versión On-line ISSN 2309-9003
versión impresa ISSN 2223-0386
Y&T no.10 Vanderbijlpark ene. 2013
Van Eeden, Elize
Traditionally the second issue of the Yesterday&Today covers the SASHT's annual chair report, the AGM-minute and the keynote of the most recent SASHT conference. The editorial decided that these contributions, for practical reasons, should be reserved for the July 2014 edition. Therefore, in this second 2013 issue of Yesterday&Today educators of history can look forward to read a gem-like variety of well-argued research articles on curricula issues in Southern Africa, textbook debates, youth identity and History, the value of socio-environmental history within an indigenous paradigm and the teaching of sensitive topics such Nazism. Even better, if such an effort is pondered on from a German family point of view, with the objective to develop learners sophisticated analytical competencies. The research article section are concluded with the contribution of the Germans, Elina Marmer and Papa Sow on African history teaching in contemporary German textbooks, focussing on the colonial discourse, embedded in racism. The efficient utilising of regional/local history in the teaching of colonial themes and doing meaningful assignments on FET and HET levels, concludes the research article section.
No less than three contributions in the hands-on section provides for stimulating thoughts. It's good to learn from Paul Haupt that history educators and learners don't shy away from thinking about, as well as using, technology and multimedia. Its progress in the direction of modernising the history classroom for the young technophile, at last! What's more is that Westford High's history teachers explain how it's possible to theoretically and practically channel their teaching in History in such a way that a decline in learners becomes a strange term. In fact, at Westford learners are achieving distinctions in History with flying colours and also literally flying to places, exploring their histories, and so becomes part of supporting mechanisms in gaining invaluable knowledge. Read this fascinating hands-on article by Gordon Brookbanks. In turn, Kevin Garcia, with his reflections on the USA in the ninety sixties, wants to create an awareness for complexity in society and an exposure to unusual information to broaden the scope on how to think about the USA.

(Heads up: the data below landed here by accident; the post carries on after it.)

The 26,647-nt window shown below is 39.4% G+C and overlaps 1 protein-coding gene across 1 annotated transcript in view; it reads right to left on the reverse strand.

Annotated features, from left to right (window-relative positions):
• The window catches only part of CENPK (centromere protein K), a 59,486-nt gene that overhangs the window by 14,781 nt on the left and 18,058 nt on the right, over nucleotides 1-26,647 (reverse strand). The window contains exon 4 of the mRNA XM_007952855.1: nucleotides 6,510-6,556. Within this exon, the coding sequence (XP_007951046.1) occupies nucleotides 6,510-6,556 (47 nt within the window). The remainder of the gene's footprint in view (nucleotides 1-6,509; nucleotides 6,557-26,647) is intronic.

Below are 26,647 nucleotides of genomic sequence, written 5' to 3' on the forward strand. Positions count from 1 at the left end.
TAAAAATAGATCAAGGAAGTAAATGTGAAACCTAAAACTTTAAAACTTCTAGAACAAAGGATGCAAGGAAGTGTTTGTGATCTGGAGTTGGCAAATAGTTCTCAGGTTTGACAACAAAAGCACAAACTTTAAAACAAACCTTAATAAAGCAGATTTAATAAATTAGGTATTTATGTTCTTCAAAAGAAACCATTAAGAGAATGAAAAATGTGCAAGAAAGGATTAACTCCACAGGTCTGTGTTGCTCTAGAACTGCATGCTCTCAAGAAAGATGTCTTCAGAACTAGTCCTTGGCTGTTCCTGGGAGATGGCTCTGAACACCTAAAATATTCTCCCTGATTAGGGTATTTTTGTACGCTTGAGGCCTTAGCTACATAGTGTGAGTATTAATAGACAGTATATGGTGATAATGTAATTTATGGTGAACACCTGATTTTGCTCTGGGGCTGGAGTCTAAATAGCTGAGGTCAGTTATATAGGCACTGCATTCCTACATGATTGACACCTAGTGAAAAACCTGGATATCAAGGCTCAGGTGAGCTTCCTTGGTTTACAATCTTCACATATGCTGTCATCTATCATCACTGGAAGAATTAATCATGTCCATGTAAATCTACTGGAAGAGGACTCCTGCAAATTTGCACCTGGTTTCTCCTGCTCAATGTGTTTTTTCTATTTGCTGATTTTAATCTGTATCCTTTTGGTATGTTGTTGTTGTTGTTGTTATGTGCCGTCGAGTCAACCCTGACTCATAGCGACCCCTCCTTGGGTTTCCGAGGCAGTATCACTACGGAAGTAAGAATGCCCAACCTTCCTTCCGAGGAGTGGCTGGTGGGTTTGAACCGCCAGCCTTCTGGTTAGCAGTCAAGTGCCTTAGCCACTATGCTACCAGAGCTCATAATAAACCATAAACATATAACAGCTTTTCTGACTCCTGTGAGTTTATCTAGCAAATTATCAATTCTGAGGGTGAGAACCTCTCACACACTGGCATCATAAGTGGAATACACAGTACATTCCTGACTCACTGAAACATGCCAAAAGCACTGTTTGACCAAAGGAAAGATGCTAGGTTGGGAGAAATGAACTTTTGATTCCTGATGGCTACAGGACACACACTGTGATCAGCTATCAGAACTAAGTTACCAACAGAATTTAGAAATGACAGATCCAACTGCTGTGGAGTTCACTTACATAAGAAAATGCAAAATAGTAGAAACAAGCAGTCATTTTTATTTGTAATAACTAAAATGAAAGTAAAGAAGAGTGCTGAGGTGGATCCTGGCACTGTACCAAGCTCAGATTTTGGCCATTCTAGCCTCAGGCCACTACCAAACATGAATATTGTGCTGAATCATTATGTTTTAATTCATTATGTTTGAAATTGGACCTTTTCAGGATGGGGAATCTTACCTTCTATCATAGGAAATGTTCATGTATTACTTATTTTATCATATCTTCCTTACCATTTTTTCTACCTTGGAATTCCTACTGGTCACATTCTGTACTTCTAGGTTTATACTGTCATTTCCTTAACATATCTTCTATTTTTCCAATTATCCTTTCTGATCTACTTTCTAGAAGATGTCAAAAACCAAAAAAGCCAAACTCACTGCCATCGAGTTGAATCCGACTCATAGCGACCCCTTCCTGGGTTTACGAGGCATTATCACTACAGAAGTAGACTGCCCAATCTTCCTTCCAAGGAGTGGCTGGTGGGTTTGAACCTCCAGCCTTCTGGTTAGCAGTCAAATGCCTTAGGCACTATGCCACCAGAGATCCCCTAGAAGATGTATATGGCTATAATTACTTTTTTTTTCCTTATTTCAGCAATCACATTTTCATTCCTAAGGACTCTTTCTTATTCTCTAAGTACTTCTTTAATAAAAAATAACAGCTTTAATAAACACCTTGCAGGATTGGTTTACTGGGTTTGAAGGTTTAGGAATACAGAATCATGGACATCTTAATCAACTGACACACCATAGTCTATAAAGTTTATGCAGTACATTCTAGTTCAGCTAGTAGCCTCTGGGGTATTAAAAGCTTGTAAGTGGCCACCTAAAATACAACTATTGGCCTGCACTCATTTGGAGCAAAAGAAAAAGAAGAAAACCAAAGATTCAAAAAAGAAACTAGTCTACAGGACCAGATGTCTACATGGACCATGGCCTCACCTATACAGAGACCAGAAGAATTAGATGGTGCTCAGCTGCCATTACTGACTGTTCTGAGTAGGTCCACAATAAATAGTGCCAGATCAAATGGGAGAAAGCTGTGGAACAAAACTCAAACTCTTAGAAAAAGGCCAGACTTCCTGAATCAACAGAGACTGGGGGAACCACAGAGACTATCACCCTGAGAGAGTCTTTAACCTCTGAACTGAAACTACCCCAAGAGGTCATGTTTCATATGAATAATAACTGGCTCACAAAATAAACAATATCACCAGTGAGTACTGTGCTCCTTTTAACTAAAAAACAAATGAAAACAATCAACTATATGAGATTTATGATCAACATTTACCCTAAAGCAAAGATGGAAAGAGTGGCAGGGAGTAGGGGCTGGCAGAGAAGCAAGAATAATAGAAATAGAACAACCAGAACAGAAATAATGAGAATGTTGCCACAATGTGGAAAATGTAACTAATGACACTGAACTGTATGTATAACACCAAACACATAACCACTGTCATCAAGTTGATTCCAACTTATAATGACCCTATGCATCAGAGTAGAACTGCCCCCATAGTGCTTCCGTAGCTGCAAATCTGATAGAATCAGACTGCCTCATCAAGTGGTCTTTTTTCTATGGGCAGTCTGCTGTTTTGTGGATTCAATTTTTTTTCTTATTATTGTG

Lastly two book reviews are offered which covers two totally different centuries and themes. Gerald Groenewald discusses the rich history and assignment of the slave ship Meermin during the late eighteenth century written by Dan Sleigh and Piet Westra. The value of Ingvald Schroder-Nielsen, Lone Rudner & Bill Nasson's "Amongst the Boers in peace and war" promises to offer fresh perspectives on the already well-recorded Anglo Boer War/South African War. Written and oral memories by war veterans from other countries (and in this case Schroder-Nielsen's experience in South Africa in war time as Norwegian soldier) certainly add value to how a foreigner perceived the Boers, and the tragedy that accompanies war.
Yet again the editorial board extends an open invitation to the entire History community to submit research reports for possible publication in any of the future issues of the journal. It's great to know that the Yesterday&Today so far has enjoyed a healthy support from all institutions nationally and internationally.